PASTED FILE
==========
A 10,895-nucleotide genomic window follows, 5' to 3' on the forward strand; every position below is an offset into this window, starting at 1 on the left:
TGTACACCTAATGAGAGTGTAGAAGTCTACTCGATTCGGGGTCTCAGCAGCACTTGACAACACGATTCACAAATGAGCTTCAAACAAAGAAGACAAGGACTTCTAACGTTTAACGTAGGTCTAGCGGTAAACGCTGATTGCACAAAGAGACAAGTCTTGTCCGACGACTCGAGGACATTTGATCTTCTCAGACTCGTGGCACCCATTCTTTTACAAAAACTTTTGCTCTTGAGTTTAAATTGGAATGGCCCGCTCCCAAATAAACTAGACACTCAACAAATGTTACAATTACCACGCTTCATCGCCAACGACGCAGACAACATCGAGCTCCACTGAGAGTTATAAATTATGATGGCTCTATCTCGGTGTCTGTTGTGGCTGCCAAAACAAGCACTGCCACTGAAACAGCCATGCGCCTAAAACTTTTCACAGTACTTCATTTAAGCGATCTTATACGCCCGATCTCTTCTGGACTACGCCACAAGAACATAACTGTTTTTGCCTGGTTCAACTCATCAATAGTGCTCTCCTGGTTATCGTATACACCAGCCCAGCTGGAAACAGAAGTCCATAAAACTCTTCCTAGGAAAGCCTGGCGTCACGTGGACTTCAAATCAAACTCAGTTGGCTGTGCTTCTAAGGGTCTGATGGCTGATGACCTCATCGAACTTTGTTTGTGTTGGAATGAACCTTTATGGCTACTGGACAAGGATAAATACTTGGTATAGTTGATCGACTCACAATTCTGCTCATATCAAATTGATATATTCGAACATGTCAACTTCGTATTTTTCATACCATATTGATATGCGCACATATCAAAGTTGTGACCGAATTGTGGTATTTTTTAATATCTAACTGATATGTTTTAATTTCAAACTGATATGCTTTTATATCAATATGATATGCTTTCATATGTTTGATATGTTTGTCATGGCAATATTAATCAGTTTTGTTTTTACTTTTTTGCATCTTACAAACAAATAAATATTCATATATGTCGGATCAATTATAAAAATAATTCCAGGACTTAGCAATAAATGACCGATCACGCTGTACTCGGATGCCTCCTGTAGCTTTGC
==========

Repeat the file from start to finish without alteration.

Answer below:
A 10,895-nucleotide genomic window follows, 5' to 3' on the forward strand; every position below is an offset into this window, starting at 1 on the left:
TGTACACCTAATGAGAGTGTAGAAGTCTACTCGATTCGGGGTCTCAGCAGCACTTGACAACACGATTCACAAATGAGCTTCAAACAAAGAAGACAAGGACTTCTAACGTTTAACGTAGGTCTAGCGGTAAACGCTGATTGCACAAAGAGACAAGTCTTGTCCGACGACTCGAGGACATTTGATCTTCTCAGACTCGTGGCACCCATTCTTTTACAAAAACTTTTGCTCTTGAGTTTAAATTGGAATGGCCCGCTCCCAAATAAACTAGACACTCAACAAATGTTACAATTACCACGCTTCATCGCCAACGACGCAGACAACATCGAGCTCCACTGAGAGTTATAAATTATGATGGCTCTATCTCGGTGTCTGTTGTGGCTGCCAAAACAAGCACTGCCACTGAAACAGCCATGCGCCTAAAACTTTTCACAGTACTTCATTTAAGCGATCTTATACGCCCGATCTCTTCTGGACTACGCCACAAGAACATAACTGTTTTTGCCTGGTTCAACTCATCAATAGTGCTCTCCTGGTTATCGTATACACCAGCCCAGCTGGAAACAGAAGTCCATAAAACTCTTCCTAGGAAAGCCTGGCGTCACGTGGACTTCAAATCAAACTCAGTTGGCTGTGCTTCTAAGGGTCTGATGGCTGATGACCTCATCGAACTTTGTTTGTGTTGGAATGAACCTTTATGGCTACTGGACAAGGATAAATACTTGGTATAGTTGATCGACTCACAATTCTGCTCATATCAAATTGATATATTCGAACATGTCAACTTCGTATTTTTCATACCATATTGATATGCGCACATATCAAAGTTGTGACCGAATTGTGGTATTTTTTAATATCTAACTGATATGTTTTAATTTCAAACTGATATGCTTTTATATCAATATGATATGCTTTCATATGTTTGATATGTTTGTCATGGCAATATTAATCAGTTTTGTTTTTACTTTTTTGCATCTTACAAACAAATAAATATTCATATATGTCGGATCAATTATAAAAATAATTCCAGGACTTAGCAATAAATGACCGATCACGCTGTACTCGGATGCCTCCTGTAGCTTTGC